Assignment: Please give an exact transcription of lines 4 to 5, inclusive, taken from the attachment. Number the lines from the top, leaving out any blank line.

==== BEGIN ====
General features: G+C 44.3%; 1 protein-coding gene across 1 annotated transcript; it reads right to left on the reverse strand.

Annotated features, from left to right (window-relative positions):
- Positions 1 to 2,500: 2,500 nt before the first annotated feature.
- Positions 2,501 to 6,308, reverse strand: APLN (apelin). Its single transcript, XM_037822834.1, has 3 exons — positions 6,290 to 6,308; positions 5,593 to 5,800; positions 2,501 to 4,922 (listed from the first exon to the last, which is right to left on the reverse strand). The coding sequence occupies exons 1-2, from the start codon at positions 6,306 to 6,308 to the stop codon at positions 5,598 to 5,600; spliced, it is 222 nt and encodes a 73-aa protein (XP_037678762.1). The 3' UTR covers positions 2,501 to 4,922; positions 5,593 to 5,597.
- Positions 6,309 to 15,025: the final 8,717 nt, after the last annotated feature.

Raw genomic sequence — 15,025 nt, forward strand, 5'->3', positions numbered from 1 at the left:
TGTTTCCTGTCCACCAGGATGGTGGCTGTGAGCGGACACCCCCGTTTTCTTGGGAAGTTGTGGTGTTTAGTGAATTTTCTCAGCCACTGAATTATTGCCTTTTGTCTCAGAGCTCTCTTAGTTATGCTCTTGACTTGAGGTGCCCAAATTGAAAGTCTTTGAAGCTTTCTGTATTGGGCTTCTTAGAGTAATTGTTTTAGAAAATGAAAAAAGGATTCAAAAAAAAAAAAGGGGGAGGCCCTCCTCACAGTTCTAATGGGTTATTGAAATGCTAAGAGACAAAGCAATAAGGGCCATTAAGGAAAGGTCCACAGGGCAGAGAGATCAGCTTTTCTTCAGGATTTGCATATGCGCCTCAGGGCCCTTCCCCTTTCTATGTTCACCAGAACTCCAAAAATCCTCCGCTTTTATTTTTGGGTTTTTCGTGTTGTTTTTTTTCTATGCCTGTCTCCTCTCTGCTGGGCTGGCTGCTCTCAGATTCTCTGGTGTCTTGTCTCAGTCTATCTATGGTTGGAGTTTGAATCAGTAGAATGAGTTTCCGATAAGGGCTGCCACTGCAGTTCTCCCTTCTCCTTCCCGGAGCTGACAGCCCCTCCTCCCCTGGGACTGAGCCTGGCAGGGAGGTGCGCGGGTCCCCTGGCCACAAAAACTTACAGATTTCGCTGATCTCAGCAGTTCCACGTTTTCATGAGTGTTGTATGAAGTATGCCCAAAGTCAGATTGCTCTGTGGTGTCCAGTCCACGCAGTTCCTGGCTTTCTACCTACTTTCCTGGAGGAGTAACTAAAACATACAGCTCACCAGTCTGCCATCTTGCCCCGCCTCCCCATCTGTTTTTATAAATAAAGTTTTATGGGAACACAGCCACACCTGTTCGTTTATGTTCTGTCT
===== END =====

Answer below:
- Positions 2,501 to 6,308, reverse strand: APLN (apelin). Its single transcript, XM_037822834.1, has 3 exons — positions 6,290 to 6,308; positions 5,593 to 5,800; positions 2,501 to 4,922 (listed from the first exon to the last, which is right to left on the reverse strand). The coding sequence occupies exons 1-2, from the start codon at positions 6,306 to 6,308 to the stop codon at positions 5,598 to 5,600; spliced, it is 222 nt and encodes a 73-aa protein (XP_037678762.1). The 3' UTR covers positions 2,501 to 4,922; positions 5,593 to 5,597.
- Positions 6,309 to 15,025: the final 8,717 nt, after the last annotated feature.